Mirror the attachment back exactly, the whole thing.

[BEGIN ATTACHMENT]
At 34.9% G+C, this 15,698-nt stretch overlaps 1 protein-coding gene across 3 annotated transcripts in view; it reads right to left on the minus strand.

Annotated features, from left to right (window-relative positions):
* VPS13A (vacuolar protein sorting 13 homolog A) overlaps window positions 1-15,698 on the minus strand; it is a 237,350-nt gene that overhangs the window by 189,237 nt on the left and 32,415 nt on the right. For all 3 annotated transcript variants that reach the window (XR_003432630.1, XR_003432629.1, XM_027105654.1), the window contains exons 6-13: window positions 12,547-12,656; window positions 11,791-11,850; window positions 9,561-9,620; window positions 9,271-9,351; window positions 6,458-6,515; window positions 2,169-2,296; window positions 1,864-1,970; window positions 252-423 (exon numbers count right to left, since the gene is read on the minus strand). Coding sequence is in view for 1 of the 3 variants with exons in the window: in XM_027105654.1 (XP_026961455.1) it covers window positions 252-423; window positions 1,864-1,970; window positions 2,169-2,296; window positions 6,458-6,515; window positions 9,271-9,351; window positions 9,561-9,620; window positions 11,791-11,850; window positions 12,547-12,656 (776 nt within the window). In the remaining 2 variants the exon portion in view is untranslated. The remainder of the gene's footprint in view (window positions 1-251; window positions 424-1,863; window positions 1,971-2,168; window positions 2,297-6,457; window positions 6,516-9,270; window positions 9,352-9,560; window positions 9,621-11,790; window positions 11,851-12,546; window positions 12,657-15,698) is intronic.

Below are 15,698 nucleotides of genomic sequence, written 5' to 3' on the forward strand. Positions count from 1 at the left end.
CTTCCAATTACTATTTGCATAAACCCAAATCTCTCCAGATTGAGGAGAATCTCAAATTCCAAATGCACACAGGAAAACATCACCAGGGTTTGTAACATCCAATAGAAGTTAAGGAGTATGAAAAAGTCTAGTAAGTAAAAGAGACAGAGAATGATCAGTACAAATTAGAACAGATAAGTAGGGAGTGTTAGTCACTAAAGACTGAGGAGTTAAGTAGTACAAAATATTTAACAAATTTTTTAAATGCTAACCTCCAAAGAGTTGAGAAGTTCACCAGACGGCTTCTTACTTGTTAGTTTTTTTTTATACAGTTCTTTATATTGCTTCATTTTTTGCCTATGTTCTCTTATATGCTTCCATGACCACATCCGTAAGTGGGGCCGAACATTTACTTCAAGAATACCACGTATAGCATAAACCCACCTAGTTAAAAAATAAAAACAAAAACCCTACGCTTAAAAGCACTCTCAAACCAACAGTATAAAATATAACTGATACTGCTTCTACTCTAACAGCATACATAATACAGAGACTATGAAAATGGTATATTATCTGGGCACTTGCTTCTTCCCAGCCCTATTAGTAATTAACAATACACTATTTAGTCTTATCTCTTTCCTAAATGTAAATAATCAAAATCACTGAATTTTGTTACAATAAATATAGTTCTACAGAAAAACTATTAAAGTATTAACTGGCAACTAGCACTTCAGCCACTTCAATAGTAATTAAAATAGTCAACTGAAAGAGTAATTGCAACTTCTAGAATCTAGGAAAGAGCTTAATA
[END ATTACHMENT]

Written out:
At 34.9% G+C, this 15,698-nt stretch overlaps 1 protein-coding gene across 3 annotated transcripts in view; it reads right to left on the minus strand.

Annotated features, from left to right (window-relative positions):
* VPS13A (vacuolar protein sorting 13 homolog A) overlaps window positions 1-15,698 on the minus strand; it is a 237,350-nt gene that overhangs the window by 189,237 nt on the left and 32,415 nt on the right. For all 3 annotated transcript variants that reach the window (XR_003432630.1, XR_003432629.1, XM_027105654.1), the window contains exons 6-13: window positions 12,547-12,656; window positions 11,791-11,850; window positions 9,561-9,620; window positions 9,271-9,351; window positions 6,458-6,515; window positions 2,169-2,296; window positions 1,864-1,970; window positions 252-423 (exon numbers count right to left, since the gene is read on the minus strand). Coding sequence is in view for 1 of the 3 variants with exons in the window: in XM_027105654.1 (XP_026961455.1) it covers window positions 252-423; window positions 1,864-1,970; window positions 2,169-2,296; window positions 6,458-6,515; window positions 9,271-9,351; window positions 9,561-9,620; window positions 11,791-11,850; window positions 12,547-12,656 (776 nt within the window). In the remaining 2 variants the exon portion in view is untranslated. The remainder of the gene's footprint in view (window positions 1-251; window positions 424-1,863; window positions 1,971-2,168; window positions 2,297-6,457; window positions 6,516-9,270; window positions 9,352-9,560; window positions 9,621-11,790; window positions 11,851-12,546; window positions 12,657-15,698) is intronic.

Below are 15,698 nucleotides of genomic sequence, written 5' to 3' on the forward strand. Positions count from 1 at the left end.
CTTCCAATTACTATTTGCATAAACCCAAATCTCTCCAGATTGAGGAGAATCTCAAATTCCAAATGCACACAGGAAAACATCACCAGGGTTTGTAACATCCAATAGAAGTTAAGGAGTATGAAAAAGTCTAGTAAGTAAAAGAGACAGAGAATGATCAGTACAAATTAGAACAGATAAGTAGGGAGTGTTAGTCACTAAAGACTGAGGAGTTAAGTAGTACAAAATATTTAACAAATTTTTTAAATGCTAACCTCCAAAGAGTTGAGAAGTTCACCAGACGGCTTCTTACTTGTTAGTTTTTTTTTATACAGTTCTTTATATTGCTTCATTTTTTGCCTATGTTCTCTTATATGCTTCCATGACCACATCCGTAAGTGGGGCCGAACATTTACTTCAAGAATACCACGTATAGCATAAACCCACCTAGTTAAAAAATAAAAACAAAAACCCTACGCTTAAAAGCACTCTCAAACCAACAGTATAAAATATAACTGATACTGCTTCTACTCTAACAGCATACATAATACAGAGACTATGAAAATGGTATATTATCTGGGCACTTGCTTCTTCCCAGCCCTATTAGTAATTAACAATACACTATTTAGTCTTATCTCTTTCCTAAATGTAAATAATCAAAATCACTGAATTTTGTTACAATAAATATAGTTCTACAGAAAAACTATTAAAGTATTAACTGGCAACTAGCACTTCAGCCACTTCAATAGTAATTAAAATAGTCAACTGAAAGAGTAATTGCAACTTCTAGAATCTAGGAAAGAGCTTAATA